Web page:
Thoughts on Parallelization

One of these days, as I was revisiting my early high school memories from notebooks, books, love-letters etc, I stumbled upon this simple but also tricky problem:

“One pump can fill up a tank with petrol in 25 minutes.

 Another tank can fill up the same tank with petrol in 15 minutes.

 If we combine both pumps together, how much time is needed for the tank to be filled?”

You can try solving it on your own, before scrolling to the answer. Don’t spoil it so quickly!

Probably you are bored though and you have better things to do, so you are already searching for the answer. Fair enough. If you think your life doesn’t have to deal with pumps, make your imagination work and consider the problem talking about employees and tasks. Or robots that make cars. Or … warriors killing zombies.

Or you just want to know what the answer is, now that you know the question.

OK, as a good friend who knows the movie, I’ll just post here the result as a hint, before you read the full answer. By having the correct result, you can try to explore the magic behind the numbers and find the answer on your own.

I shall now write that the answer is approximately 9 minutes and 23 seconds. (22.74 secs)

Now a simple step-by-step tutorial on how to get to the answer and avoid common pitfalls. We need to borrow or invent a measure that can make the comparison between the two pumps easier.

For me, the simplest way to achieve this, is to simply represent each pump’s efficiency rating that way:

Let P(t) be defined as:

    \[ P(t) = \frac{1}{t}, \]

where t is the time, preferably in seconds. The reason we use seconds instead of minutes is to avoid errors due to conversions.

If you know what you are doing, converting from decimal to seconds (1 minute consists of 60 and not 100 seconds) it is actually really easy. However, many people tend to forget the last step and some of them aren’t even aware of it, so use seconds, which after all is an SI unit.

Having all these in mind, we may proceed by finding the frequency for the two pumps separately, after we have converted minutes into seconds. So, 25 minutes is 1500 seconds and 15 minutes is 900 seconds. (Multiplying the minutes by 60)

    \[ P(1500) = \frac{1}{1500} = 6.66\cdot10^{-4} Hz, \]

    \[ P(900) = \frac{1}{900} = 11.11\cdot10^{-4} Hz, \]

    \[ P(900+1500) = \frac{1}{1500} + \frac{1}{900} = \]

    \[ =6.66\cdot10^{-4} + 11.11\cdot10^{-4} = \]

    \[ =17.77\cdot10^{-4} Hz \]

OK, we’ve done all that, and now we found the frequencyefficiencypowersay-it-however-you-want-it of the super-combined-pump. The only thing to do to convert our findings into reasonable results that answer the initial question is to FLIP them.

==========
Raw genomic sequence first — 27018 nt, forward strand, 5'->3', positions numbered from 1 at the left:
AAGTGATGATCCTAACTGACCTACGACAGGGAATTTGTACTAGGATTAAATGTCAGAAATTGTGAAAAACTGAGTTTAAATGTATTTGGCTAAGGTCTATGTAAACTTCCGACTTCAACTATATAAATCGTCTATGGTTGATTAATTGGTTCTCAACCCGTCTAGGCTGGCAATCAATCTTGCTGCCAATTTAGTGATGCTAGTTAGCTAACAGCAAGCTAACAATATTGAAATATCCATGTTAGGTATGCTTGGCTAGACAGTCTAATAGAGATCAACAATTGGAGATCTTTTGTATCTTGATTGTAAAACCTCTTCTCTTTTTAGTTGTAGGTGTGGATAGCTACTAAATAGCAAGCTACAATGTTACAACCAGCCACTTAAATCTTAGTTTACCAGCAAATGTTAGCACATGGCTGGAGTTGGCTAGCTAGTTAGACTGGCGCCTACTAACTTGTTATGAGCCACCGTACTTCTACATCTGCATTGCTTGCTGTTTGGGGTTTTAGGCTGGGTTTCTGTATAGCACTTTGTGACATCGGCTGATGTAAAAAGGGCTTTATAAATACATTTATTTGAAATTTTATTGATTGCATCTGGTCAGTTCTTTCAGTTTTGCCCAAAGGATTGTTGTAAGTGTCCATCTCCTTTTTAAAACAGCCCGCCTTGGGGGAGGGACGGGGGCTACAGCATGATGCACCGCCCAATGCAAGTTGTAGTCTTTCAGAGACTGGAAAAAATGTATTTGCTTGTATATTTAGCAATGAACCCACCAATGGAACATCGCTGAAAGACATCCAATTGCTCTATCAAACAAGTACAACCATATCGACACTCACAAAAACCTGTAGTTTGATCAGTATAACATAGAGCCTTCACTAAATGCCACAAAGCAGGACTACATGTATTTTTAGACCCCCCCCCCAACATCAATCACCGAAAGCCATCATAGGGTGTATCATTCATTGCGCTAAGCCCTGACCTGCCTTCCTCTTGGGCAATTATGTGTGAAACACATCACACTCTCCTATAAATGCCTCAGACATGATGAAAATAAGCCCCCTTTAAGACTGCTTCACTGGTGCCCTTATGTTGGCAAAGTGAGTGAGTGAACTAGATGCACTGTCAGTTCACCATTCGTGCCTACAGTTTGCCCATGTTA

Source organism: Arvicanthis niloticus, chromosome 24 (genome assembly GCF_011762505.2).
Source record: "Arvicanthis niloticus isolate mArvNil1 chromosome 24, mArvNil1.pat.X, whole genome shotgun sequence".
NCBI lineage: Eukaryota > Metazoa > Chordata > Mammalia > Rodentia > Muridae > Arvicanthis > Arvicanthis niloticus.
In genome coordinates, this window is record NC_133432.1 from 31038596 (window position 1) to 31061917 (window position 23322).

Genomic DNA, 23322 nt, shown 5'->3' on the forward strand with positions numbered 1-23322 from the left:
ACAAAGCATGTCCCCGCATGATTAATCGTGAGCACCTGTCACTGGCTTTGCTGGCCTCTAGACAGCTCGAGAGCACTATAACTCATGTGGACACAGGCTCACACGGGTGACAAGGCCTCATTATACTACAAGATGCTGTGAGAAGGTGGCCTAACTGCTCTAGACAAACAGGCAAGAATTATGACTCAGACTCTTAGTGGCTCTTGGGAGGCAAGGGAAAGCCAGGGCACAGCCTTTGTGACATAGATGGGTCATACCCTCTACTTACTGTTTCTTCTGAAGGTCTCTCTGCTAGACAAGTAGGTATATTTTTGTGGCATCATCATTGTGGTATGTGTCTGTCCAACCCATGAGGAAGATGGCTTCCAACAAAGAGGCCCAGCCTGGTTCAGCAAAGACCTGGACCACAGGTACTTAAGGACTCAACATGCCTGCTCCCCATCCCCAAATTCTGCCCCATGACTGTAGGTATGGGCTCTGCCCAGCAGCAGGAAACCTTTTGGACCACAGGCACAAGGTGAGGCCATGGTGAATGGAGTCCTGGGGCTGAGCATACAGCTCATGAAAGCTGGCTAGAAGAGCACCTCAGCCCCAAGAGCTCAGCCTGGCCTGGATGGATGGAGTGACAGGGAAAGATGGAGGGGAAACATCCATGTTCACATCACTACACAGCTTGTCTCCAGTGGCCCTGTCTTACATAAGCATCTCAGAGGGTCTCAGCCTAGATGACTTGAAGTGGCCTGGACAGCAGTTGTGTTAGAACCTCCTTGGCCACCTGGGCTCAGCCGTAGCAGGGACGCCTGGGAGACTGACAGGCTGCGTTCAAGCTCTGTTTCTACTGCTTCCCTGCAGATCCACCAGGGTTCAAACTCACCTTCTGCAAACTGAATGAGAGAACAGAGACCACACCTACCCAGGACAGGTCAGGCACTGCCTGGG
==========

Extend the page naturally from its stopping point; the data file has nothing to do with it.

And maybe facelift them a bit.

Like that:

    \[ Time = \frac{1}{P} = \frac{1}{17.77\cdot10^{-4}} = 562.74 seconds \]

Taking into account that every minute consists of 60 seconds and dividing using Euclidean division, we have:

    \[ Minutes = \frac{562.74}{60} = 9 \]

    \[ Seconds: 562.74 &\equiv 22.74\mod60 \\ \]

So, as everyone can see, total time will be 9 minutes and 22.74 seconds.

But perhaps we can improve and formalize the procedure of getting there. I am a software developer and I find the solution a little bit “hard-coded“, so I’ll try to develop a more formal solution to the problem.

Let’s start the abstractions.

First step: “Ratio-Normalization” or

“The power of a pump can be measured by the time a certain pump does to fill the tank divided by one.”

Which can be simply expressed as:

    \[ P(t) = \frac{1}{t} \]

Extending this for 2 pumps:

    \[ P(t_1,t_2) = \frac{1}{t_1} + \frac{1}{t_2} \]

It is really easy now to extend it for n pumps:

    \[ P(t_1, t_2, ... , t_n) = \frac{1}{t_1} + \frac{1}{t_2} + ... + \frac{1}{t_n} \]

where

    \[n \in N \]

Or, more formally:

    \[ P(t_1, t_2, ... , t_n) = \sum_{i=1}^{N}\frac{1}{t_i} \]

The final step in order to get the result in time and not frequency is the following:

    \[ T(t_1, t_2, ... , t_n) = \frac{1}{\sum_{i=1}^{N}\frac{1}{t_i}}, \]

    \[ \forall n \in N \]

    \[ \forall t \in R^{+} \]

Also now known as Sören – Dominic function because it was written on  the train from Edinburgh to London King’s Cross,and he was the one with the fancy name on the train.

 

Memories from Monday 17/12/2012

So, that’s all for now, but I will probably explore more possibilities and usages and I will make another blog post when I will have the time to do so.

Cheers.

One thought on “Thoughts on Parallelization”

  1. Hello Alex,

    I just did 1/t1 + 1/t2 = 1/x. When I plug in the numbers 1/25 + 1/15 = 1/x and solve for x, I get exactly 9.375 minutes or 9 minutes 22.5 seconds. I think your going through the Hz approximations and the reciprocals of 1500 and 900 seconds threw your answer a little off. =_)

    David

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